Wednesday, 9 September 2015

Stand and Deliver now available for pre-order

Stand and Deliver is now available for pre-order from Pride Publishing. Expanded and updated with more frilly shirts and more tight breeches than you can shake a stick at!

Pre-order 8 September
Early download 22 September
General release 20 October


When Lucien Mayer is held captive by dangerous but seductive highwaymen, does he escape, or does he give in to his heart’s desire?
Lucien, Earl of Ravensberry, has the looks, the title, the house and all the money in the world. What he’s lacking in his humdrum life of loneliness is someone to warm his sheets at night. When he’s kidnapped by five highwaymen one night, things start looking up. This is the most exciting thing to happen to him in forever.
But Lucien’s life is in danger. Dante, the tough, self-appointed leader of the band, doesn’t have a lot of time for captives and vows to kill him—after he’s used Lucien’s body as he desires. Then there’s Ambrosius, Dante’s best friend, a damaged, reclusive individual who appeals to Lucien from the outset. The feeling is mutual, and Lucien is soon braving a whirlwind of emotions. He had never thought to fall for an outlaw, and he is torn between escaping and satisfying the needs of his heart. All he knows is, life will never be the same again…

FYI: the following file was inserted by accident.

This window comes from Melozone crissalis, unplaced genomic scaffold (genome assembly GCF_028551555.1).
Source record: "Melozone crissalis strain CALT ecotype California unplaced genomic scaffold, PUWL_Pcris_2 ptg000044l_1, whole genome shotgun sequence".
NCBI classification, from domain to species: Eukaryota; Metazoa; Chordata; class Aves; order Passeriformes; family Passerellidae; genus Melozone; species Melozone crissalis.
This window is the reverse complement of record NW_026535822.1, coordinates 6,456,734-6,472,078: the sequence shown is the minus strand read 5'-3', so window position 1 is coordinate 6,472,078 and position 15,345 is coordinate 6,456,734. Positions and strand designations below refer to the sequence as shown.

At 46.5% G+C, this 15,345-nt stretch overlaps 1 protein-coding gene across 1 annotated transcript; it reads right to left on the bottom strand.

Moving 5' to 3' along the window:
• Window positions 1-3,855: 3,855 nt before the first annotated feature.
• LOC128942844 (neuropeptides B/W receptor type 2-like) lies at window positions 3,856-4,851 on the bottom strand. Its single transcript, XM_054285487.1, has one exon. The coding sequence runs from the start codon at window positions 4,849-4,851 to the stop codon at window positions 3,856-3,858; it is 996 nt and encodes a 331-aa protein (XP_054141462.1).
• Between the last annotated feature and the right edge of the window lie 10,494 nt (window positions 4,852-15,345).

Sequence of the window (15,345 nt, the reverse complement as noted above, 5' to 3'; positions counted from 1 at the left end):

Lucien Mayer, fourteenth Earl of Ravensberry, pulled the blanket a little higher on his knees and leaned back against the leather seat, absently staring out of the window at the ink black sky littered with stars. The London-Nottingham road made for treacherous going, rutted with holes, every jolt sloshing the liquor around in his stomach.
The night had been satisfying enough. He had left the card game at Lord Blackstone’s estate more than a little drunk and with a thousand pounds in his purse. It was a shame that he despised the lord and most of his cohorts.
Lucien lived a fruitless existence alone in his mansion with his servants, squandering his inheritance on drinking and cards. He had come into this on his twenty-first birthday after the deaths of his parents, shot and killed by highwaymen on this very stretch of road. He had been alone in the world for eight long years and he doubted that would ever change.
The thunderous beat of what sounded like many hooves shattered his drunken introspection. He lowered the coach window and stuck his head out, curious as to the commotion. He wished he hadn’t when he saw four black horses charging after his coach like bats out of hell, all their riders with scarves pulled up over their faces, the man in front brandishing a pistol.
“Faster, Stephen!” Lucien yelled, rapping on the roof with his cane. Although he had never been robbed, he lived in mortal terror of just this event happening, not least because of what had happened to his parents. This stretch of road had recently become notorious with a gang of highwaymen known as The Dark Knights, who robbed and killed with zeal. Lucien knew his luck had run out.
The horses’ hooves became deafeningly loud. Lucien saw one of the beasts overtake his coach to ride neck and neck with his own horses, the rider barking out an instruction to his coachman.